Taxpayers should not help fund discounts on electric cars, but government help is needed with recharge points.
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Japanese carmaker Mazda has joined Korean rival Kia arguing against taxpayer-funded discounts on electric cars – saying customers should drive demand.

However, Mazda says government assistance is crucial when it comes to the roll out of recharging networks, especially those powered by renewal energy.

As it stands, electric cars are no better for the environment than petrol or diesel cars when recharged solely by coal-fired power. However, when recharged using mostly renewable energy, electric cars have a fraction of the emissions of a petrol or diesel car.

But Australia is being urged to increase the take-up of electric vehicles and match the massive incentives being offered in Europe and China.

A number of carmakers including Hyundai, BMW and Nissan, have called for government incentives to drive adoption of electric vehicles, based on the success of big subsidies for electric car buyers in markets such as Norway.

"Why should taxpayer money be thrown to entice someone to buy, when [the government] really haven't addressed the hard piece – which is having renewables, and having the capacity," said Mazda Australia managing director Vinesh Bhindi.

Mr Bhindi said that responsibility falls on energy companies and government, not car companies, and "needs to happen first".

There's also a risk big cash incentives for electric vehicles will create "distortion in the market – and ultimately that distortion needs to be fixed at some point", said Mazda Australia marketing director, Alastair Doak.

"So we're saying 'have a plan, have some investment in infrastructure so customers can make the choice'... Australia compared to the rest of the world, or many developed countries in the world, the choice isn't really there," said Mr Doak.

Australian electricity is overwhelmingly (81.1 per cent) generated from coal, with Federal Government figures showing just 18.9 per cent of our energy supply came from renewables such as solar, wind and wave power in 2018.

Tasmania has the lowest reliance on fossil fuels, with more than 95 per cent of its power coming from renewables such as hydroelectricity.

Charge infrastructure in Australia

There are a number of private- and publicly-funded projects underway to develop charge networks in Australia.

Chargefox plans to have 22 fast-charge sites open before the end of 2019, linking Melbourne, Canberra, Sydney, Brisbane and Adelaide as part of its Australian Renewable Energy Agency-backed network.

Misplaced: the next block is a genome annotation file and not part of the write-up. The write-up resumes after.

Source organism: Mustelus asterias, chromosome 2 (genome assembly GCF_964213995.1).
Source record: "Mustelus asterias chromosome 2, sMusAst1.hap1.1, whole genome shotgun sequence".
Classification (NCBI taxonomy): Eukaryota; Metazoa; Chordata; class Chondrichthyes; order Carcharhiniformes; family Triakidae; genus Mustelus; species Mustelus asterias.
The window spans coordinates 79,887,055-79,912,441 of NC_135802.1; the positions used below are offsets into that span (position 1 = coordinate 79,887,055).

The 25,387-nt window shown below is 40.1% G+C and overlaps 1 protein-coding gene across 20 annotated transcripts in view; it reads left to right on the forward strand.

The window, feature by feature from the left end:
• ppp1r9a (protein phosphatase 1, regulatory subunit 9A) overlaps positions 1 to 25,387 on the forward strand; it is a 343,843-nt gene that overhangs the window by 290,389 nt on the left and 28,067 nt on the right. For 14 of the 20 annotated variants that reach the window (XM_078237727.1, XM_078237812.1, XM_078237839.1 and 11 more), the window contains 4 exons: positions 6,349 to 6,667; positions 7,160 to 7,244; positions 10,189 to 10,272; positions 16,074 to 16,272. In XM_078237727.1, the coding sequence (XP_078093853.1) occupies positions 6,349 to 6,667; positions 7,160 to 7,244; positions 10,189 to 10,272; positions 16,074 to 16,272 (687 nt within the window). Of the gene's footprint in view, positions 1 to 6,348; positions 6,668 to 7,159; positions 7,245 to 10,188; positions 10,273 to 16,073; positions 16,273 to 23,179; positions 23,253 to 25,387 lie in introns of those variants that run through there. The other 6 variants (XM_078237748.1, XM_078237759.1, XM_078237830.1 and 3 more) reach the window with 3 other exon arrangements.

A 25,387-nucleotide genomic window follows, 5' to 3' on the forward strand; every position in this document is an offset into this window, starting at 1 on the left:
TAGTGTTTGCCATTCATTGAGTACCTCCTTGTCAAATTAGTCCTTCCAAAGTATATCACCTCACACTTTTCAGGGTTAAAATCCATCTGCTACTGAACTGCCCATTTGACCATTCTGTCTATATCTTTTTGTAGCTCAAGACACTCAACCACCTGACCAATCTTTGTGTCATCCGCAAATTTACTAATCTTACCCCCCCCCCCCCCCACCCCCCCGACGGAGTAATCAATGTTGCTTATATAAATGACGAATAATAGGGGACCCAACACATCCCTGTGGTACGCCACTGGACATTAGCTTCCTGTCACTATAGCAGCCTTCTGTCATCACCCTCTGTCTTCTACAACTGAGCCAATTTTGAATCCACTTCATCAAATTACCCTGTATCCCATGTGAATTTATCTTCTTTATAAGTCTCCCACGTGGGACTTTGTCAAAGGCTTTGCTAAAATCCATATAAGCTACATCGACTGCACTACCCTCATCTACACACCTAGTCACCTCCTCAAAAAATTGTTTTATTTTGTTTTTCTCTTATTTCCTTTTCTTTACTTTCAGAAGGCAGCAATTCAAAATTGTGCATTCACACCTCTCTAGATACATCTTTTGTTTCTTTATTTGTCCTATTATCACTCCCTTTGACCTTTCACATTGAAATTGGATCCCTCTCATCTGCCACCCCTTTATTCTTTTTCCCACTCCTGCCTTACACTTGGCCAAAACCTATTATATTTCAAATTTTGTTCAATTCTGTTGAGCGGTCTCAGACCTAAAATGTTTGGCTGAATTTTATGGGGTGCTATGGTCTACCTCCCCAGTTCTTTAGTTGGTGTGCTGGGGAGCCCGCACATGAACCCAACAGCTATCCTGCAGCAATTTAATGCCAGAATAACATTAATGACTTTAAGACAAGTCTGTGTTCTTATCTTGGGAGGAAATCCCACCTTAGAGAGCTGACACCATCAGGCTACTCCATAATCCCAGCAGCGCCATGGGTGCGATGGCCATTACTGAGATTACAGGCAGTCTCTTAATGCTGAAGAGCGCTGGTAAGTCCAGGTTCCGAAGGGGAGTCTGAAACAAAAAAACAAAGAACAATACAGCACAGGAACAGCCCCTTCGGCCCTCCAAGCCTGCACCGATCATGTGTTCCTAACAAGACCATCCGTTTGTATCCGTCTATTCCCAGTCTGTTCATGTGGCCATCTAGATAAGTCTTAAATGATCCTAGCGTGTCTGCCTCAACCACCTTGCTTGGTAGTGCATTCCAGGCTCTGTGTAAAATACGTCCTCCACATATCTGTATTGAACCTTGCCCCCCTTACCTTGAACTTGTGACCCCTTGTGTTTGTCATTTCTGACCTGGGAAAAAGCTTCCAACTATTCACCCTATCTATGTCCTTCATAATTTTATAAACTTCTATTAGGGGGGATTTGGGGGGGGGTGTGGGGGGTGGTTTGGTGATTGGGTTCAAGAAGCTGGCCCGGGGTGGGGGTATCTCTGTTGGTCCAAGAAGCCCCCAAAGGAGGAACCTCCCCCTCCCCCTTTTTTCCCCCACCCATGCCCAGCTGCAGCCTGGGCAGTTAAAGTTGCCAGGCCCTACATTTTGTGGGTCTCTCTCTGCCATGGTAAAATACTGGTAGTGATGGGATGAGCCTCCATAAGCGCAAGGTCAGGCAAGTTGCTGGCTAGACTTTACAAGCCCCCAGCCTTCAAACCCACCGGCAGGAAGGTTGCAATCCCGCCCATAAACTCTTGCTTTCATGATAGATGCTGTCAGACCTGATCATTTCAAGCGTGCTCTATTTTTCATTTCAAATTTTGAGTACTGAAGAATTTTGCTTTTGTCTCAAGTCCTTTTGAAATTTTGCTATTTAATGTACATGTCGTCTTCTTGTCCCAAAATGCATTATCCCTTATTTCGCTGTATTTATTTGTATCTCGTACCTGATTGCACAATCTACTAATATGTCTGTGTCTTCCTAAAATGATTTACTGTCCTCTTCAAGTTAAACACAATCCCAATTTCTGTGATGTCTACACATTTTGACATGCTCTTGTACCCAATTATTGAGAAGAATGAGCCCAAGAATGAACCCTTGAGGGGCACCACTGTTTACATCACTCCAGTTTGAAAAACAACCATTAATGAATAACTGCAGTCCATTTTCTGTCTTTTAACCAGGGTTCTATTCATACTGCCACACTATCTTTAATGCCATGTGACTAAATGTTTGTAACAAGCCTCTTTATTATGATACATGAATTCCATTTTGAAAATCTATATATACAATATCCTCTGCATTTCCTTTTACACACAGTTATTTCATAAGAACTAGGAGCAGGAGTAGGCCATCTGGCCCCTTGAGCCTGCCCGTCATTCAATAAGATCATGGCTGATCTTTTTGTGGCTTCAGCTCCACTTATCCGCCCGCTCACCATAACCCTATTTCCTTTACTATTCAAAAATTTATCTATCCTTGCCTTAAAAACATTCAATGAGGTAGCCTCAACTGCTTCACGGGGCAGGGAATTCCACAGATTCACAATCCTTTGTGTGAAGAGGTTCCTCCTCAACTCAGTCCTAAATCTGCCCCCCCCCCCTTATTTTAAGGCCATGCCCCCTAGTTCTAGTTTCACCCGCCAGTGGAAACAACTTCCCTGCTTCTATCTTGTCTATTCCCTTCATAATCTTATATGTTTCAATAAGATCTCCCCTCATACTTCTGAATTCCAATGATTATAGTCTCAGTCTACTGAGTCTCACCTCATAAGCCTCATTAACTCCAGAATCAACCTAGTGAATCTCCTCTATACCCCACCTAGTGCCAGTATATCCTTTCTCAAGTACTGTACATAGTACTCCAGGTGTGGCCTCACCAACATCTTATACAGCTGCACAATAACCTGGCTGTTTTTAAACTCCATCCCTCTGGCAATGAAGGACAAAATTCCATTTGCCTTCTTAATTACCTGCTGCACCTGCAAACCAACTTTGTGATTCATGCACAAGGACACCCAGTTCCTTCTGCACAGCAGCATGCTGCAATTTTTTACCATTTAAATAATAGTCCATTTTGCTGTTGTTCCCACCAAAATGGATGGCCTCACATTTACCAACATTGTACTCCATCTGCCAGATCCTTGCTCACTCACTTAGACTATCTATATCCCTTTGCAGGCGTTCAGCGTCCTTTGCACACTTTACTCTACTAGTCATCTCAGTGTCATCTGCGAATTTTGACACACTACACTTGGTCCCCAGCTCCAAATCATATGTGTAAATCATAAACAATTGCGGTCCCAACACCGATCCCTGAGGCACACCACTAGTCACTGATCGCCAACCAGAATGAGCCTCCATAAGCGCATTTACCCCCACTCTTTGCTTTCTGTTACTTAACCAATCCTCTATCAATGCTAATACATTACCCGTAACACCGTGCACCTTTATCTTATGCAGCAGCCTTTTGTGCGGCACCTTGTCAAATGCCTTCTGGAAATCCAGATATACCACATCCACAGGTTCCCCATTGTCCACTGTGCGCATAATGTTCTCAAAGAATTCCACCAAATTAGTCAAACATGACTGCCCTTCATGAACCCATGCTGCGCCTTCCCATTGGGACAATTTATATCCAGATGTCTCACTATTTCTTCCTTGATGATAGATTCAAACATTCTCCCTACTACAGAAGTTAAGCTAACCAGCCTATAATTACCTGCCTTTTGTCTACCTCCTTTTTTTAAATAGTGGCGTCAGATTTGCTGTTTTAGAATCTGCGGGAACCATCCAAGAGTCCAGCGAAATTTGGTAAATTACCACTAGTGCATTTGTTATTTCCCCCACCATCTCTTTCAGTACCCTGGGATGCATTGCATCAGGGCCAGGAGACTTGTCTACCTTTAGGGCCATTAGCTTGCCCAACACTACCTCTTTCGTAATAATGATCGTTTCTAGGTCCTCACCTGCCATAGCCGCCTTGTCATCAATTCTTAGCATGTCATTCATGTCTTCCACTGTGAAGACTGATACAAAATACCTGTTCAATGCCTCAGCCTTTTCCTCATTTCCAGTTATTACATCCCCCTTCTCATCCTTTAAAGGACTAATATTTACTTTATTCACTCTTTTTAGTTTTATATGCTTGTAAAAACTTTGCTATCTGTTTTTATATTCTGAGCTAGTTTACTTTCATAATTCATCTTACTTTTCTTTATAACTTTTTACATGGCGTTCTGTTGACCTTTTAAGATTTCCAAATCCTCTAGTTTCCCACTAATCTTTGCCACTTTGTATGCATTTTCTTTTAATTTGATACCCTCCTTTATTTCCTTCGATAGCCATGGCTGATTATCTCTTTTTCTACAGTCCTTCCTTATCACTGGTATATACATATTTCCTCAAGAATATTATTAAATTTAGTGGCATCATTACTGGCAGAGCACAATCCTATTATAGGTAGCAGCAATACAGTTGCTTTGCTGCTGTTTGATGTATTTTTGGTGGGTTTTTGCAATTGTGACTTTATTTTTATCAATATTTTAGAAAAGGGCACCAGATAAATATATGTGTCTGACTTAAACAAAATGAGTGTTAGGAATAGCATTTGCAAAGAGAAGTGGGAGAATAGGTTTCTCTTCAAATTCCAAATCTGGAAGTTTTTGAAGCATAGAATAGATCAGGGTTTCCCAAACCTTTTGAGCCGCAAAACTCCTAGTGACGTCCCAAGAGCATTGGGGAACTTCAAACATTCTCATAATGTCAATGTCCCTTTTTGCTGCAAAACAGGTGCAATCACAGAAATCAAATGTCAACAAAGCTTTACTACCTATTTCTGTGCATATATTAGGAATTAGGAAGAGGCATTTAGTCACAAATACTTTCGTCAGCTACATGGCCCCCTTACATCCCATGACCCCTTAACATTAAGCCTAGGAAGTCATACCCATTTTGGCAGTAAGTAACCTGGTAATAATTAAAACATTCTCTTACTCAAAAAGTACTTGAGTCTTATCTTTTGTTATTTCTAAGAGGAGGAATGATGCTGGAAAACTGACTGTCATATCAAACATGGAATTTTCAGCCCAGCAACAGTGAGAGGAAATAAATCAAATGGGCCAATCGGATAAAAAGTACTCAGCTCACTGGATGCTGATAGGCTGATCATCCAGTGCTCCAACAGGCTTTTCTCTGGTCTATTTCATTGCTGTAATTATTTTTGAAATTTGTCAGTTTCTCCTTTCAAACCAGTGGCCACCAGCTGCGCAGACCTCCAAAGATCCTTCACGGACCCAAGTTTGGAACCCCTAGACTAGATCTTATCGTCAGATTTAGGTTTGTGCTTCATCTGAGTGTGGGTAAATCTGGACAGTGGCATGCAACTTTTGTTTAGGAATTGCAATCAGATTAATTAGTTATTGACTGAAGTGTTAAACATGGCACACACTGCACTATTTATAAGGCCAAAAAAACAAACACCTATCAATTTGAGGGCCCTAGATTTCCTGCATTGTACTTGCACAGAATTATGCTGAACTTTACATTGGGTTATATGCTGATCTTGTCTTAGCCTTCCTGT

The NRMA has 15 fast charge sites across New South Wales and Canberra, while Queensland has an electric-car charging network linking Coolangatta with Cairns through 17 stations.

Tesla has 33 of its own 'Supercharger' stations around Australia, but they're only usable by Tesla Model S, Model X and Model 3 vehicles.

A proposal from Australian-based Evie Networks would see 42 ultra-fast charge stations installed between major capital cities, too.

The conversation about incentives

Financial incentives to encourage buyers into EVs been incredibly successful in markets such as China and Norway.

The latter is often used to highlight how effective subsidies can be, and has no purchase or import taxes on electric cars, exempts buyers from 25 per cent VAT at purchase, offers half-price ferry, toll and parking fares, access to bus lanes, and provides a 40 per cent reduction in company car tax for EV buyers.

With all the perks of buying an electric car considered, a Volkswagen e-Golf is slightly cheaper to buy than the equivalent internal-combustion model.

A recent study from the Clean Energy Finance Corporation (CEFC) and Australian Renewable Energy Agency (ARENA) used the Norwegian example to argue financial incentives have the strongest influence on plug-in electric vehicle adoption than any other measure.

That position is backed by the CEO of the Australian EV Council, Behyad Jafari, who argues subsidies send "a signal to the marketplace to say that we are getting ready to support electrification".

However the peak body for carmakers in Australia, the Federal Chamber of Automotive Industries (FCAI), has previously shied away from chasing government support for EVs, instead calling for a "holistic approach" to their rollout.

The FCAI isn't alone: Volvo earlier this year said Australia's electric vehicle rollout shouldn't depend on subsidies, a position also backed by Kia.

Electric vehicles account for just 0.2 per cent of the new car market in Australia. The cheapest EV currently offered is the Hyundai Ioniq, priced from $48,490 before on-road costs, slightly undercutting the Nissan Leaf and Hyundai Kona Electric.

The top end of the market is getting busier, with vehicles like the Mercedes-Benz EQC and Audi e-tron arriving to challenge the Tesla Model X and Jaguar I-Pace.